Referring, of course, to the suggested new riverside amenities as the Mahurangi River Heritagenatural and historical Precinct, should only help broaden its appeal. Meantime, while those who contributed to the Mahurangi River heritage precinct concept would be more than happy to see it materialise exactly as depicted, they would be even happier if, once the visualisations got the creative juices of the wider community flowing, something quite different, but at least as good, evolved. The visualisations are intended to evoke an ‘And then we could…’ response, or an ‘Or we could…’ rather than, one would hope, outright opposition.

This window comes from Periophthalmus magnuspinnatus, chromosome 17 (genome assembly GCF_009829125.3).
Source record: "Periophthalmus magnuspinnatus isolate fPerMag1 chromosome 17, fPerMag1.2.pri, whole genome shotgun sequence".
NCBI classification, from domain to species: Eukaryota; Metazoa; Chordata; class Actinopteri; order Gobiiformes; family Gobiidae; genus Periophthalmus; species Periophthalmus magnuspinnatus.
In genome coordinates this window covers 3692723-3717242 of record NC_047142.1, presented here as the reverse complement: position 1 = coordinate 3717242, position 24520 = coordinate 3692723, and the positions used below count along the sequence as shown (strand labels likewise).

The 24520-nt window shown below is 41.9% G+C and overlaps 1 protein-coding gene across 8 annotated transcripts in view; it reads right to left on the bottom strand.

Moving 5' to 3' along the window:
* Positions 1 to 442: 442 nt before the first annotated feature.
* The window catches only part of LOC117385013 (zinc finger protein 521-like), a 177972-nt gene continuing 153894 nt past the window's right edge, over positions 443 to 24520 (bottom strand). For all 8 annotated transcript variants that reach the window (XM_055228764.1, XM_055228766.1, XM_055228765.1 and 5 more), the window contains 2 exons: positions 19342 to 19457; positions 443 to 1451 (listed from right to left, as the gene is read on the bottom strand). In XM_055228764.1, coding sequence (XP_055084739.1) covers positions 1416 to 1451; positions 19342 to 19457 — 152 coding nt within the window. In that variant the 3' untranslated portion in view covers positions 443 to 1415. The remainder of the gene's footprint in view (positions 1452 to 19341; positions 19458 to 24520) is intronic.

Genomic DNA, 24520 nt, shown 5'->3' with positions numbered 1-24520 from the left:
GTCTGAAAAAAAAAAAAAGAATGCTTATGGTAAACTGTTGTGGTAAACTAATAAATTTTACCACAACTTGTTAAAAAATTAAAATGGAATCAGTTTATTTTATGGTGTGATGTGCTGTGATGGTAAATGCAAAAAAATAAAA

Perhaps the most obvious and-then-we-could is the continuation of the wharves downstream, serving dual duty providing berths for visiting boats, and a boardwalk with unimpeded view of the river—a trail on terra firma will put walkers at ongoing odds with the natural riverbank flora; mangroves and reeds. Better, surely, to let nature do she does so beautifully by immaculately clothing the transition from tideway to dry land, rather than pay to install expensive and brutally incongruous quarried rock embankments. While these might one day reach the Wilson Cement Works themselves, a shorter term goal could be the riverside Roberson boatyard.
Last word goes to one of the first to see Jefferson Chapple’s finished visualisations:
This is an excellent place to start a discussion.
Certainly the members of Rodney Local Board’s parks, culture and community development committee who met on Monday thought so.